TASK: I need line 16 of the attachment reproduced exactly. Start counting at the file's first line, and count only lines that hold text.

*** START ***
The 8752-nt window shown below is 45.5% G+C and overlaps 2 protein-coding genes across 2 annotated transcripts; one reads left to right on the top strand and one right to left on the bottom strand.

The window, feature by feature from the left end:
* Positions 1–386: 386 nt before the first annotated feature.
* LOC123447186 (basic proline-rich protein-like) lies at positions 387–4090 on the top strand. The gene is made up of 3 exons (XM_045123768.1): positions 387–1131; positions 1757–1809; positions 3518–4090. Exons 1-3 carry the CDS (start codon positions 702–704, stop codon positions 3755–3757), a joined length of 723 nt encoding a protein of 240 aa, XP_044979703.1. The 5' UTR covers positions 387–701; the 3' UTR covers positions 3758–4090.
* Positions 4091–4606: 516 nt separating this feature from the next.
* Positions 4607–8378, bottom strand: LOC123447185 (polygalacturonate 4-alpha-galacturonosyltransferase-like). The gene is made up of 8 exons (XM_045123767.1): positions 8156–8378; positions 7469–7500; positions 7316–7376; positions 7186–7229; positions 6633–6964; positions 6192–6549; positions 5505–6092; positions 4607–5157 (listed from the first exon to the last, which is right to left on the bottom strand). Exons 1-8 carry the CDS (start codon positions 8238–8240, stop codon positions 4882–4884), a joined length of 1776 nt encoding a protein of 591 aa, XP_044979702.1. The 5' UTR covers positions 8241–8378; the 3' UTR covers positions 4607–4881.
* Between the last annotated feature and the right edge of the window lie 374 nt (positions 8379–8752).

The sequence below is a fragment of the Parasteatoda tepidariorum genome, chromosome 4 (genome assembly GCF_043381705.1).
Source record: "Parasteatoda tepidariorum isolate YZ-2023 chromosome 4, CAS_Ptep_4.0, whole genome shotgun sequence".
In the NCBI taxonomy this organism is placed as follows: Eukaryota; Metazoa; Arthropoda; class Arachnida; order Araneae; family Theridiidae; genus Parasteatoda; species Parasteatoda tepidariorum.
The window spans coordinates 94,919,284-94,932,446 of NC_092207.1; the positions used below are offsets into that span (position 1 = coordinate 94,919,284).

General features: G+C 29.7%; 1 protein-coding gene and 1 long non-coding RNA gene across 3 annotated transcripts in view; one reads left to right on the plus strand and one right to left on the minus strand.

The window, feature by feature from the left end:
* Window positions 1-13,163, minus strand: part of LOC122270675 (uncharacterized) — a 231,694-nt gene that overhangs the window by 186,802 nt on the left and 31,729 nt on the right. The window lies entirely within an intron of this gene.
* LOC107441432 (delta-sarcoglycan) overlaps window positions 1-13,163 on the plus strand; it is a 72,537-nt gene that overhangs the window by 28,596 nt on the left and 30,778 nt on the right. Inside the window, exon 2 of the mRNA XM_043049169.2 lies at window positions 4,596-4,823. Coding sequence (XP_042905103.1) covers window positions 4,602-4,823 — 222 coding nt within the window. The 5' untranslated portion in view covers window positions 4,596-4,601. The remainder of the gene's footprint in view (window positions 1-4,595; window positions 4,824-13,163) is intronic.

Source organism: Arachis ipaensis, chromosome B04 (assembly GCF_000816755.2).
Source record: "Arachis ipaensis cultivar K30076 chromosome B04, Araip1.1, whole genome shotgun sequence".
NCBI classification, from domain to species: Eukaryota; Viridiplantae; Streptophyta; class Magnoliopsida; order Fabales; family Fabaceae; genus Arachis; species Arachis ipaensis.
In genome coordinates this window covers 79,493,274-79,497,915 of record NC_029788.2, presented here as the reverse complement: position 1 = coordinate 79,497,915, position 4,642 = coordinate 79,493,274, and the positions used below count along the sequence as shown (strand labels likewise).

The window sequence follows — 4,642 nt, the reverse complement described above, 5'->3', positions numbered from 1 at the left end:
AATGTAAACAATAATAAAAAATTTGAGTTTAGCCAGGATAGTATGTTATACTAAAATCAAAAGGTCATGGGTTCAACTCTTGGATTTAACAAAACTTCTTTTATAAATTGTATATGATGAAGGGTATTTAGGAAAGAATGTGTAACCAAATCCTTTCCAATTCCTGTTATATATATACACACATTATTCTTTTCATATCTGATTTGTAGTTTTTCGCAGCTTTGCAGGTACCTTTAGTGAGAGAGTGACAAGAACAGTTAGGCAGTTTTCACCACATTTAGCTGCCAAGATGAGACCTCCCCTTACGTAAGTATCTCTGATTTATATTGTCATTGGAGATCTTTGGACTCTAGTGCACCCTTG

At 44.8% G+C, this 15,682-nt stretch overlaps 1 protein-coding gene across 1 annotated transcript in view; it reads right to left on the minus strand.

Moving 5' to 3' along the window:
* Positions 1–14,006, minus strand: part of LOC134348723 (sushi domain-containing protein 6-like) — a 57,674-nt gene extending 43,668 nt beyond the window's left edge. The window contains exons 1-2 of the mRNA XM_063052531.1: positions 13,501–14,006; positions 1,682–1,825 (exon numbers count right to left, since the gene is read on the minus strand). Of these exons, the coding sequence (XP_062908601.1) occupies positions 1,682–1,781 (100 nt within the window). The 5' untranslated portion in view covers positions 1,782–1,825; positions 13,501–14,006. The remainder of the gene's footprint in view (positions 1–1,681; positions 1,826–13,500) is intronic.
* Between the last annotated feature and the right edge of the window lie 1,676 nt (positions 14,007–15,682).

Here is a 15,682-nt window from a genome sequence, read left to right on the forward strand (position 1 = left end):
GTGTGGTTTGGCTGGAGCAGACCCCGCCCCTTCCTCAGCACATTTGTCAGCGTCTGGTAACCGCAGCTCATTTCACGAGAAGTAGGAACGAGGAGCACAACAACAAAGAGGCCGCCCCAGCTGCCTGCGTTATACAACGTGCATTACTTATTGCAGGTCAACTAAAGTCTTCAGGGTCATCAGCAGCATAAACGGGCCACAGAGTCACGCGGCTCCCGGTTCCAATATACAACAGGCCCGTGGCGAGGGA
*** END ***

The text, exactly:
Source organism: Arachis ipaensis, chromosome B04 (assembly GCF_000816755.2).